Thursday, February 15, 2018
Erma Nell Witterstaetter... A Life Well Lived: 1-5-33 to 2-13-18
Erma Nell Witterstaetter (born Hicks), age 85, passed from this world unexpectedly on February 13, 2018 in a local hospital. Beloved Mother, Sister, Grandma and Friend, she was preceded in death by her husband of 40 years, Calvin Raymond Witterstaetter, Sr. They lived their married life in Wake Village, Texas, and raised their family there, and Erma continued to make it her home after Raymond’s death in 1993.
Erma was born January 5, 1933 to Eva Inez Vann Hicks and George Lester Hicks, in Texarkana, Tx. during the great depression. Her beginnings were humble, as her parents tried to build a life for her and her two sisters. Times were hard. Erma often talked about the two room house that her father built for them, the dresses her mother made for her from flour sacks, how her father’s foreman job with WPA was a godsend and source of pride, and how amazing it was to her as a young person, when they were able to move into a house with indoor plumbing.
This hard life was buffered by a close family and a strong willed mother who instilled in her a work ethic that would stay with her for literally her entire life.
She would often comment on the changes that she saw in the span of her life.
She had seen wars come and go— albeit during some she was a child listening to the radio and fireside chats; She saw TV become commonplace and marveled when they started being in color, and now… the digital age; She listened to the first words of the first man on the moon in real time; Saw the Berlin Wall go up... and saw it go down; She saw Elvis first hand at the downtown Texarkana auditorium, She heard, a young preacher talk about 'his dream" and became part of it first hand with her job as a personnel manager at Sears; She saw it unfold in a fragile nation when our young President lost his dream so suddenly in Dallas; She heard about the "British Invasion” as it happened; And saw loved ones go off to Vietnam;— She saw the advent of the message machine, fax machine, cell phones, internet, emails, Facebook, twitter, texting…so much… all coming in fast succession.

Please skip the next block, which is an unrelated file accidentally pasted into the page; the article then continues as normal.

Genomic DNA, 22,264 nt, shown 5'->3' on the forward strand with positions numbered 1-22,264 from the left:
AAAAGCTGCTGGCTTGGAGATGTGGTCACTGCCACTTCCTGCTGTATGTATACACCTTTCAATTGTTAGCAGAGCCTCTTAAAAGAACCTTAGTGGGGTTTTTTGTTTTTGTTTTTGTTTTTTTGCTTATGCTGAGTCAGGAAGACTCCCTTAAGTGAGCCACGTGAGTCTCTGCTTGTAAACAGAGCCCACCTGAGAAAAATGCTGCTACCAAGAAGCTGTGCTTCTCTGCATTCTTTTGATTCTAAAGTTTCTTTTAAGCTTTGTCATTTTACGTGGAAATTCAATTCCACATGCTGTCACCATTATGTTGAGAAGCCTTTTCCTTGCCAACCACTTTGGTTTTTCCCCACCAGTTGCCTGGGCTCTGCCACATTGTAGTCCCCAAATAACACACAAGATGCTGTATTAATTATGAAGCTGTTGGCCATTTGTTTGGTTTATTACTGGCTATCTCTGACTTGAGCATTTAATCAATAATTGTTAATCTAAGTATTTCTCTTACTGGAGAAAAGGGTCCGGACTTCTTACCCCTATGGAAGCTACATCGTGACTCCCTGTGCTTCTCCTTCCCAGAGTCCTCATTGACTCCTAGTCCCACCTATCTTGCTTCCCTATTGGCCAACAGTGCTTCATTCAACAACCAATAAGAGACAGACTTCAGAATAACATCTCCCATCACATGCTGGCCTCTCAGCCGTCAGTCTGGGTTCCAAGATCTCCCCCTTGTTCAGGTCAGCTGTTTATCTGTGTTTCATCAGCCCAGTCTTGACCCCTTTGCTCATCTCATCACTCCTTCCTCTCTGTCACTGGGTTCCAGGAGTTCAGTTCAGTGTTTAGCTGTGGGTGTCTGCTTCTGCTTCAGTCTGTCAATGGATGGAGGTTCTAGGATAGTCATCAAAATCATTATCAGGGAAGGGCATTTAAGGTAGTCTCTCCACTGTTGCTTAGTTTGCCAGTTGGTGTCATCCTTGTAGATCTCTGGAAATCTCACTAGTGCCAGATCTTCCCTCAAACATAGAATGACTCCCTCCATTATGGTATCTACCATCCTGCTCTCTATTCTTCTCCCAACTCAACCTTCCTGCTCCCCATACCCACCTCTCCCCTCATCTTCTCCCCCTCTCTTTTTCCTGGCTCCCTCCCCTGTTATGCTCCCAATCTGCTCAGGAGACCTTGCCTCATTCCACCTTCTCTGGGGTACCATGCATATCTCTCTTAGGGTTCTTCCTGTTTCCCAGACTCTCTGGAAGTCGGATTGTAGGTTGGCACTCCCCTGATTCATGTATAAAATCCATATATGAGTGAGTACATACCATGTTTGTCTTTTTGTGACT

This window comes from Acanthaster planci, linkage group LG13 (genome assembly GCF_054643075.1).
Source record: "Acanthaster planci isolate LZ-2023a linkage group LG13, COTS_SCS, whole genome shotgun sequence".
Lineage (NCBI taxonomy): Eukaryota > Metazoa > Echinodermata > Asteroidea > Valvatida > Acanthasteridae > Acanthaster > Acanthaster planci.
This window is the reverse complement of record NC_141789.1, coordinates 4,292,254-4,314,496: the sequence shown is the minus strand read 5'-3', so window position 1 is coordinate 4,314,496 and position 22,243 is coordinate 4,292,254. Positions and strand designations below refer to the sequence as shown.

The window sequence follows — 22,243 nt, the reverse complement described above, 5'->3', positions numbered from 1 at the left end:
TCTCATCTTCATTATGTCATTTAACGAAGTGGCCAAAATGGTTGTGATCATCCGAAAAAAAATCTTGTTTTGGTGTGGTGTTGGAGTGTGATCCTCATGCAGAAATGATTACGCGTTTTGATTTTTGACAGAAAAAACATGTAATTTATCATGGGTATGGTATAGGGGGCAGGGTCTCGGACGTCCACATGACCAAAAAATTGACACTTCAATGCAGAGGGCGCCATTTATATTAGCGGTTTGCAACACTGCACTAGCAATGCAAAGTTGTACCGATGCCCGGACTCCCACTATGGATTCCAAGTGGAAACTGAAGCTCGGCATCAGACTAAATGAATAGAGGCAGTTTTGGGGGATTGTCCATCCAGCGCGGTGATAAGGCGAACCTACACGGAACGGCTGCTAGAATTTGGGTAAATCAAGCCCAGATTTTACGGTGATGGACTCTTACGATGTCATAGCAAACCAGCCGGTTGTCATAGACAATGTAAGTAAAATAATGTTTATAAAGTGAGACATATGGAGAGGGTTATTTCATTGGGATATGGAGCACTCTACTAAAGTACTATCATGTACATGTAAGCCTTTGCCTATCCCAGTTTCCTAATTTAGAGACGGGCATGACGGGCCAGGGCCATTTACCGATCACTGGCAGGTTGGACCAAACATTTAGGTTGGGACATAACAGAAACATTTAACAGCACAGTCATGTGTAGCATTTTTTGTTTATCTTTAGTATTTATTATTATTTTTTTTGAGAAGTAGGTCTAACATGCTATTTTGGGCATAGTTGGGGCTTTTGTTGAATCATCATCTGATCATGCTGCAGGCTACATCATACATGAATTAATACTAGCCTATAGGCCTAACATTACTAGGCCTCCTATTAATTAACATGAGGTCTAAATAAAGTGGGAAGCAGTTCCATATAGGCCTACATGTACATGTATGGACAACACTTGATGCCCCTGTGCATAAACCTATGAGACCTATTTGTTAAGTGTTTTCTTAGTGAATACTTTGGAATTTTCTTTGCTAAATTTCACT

And through it all, she was there. The reed in the wind.
Erma was no doubt a Pioneer.
She and Raymond met at East Texas Motor Freight, and after taking time off to have her first child, her friend Barbara Hall led her to a job opening at Sears Roebuck.
The rest is history…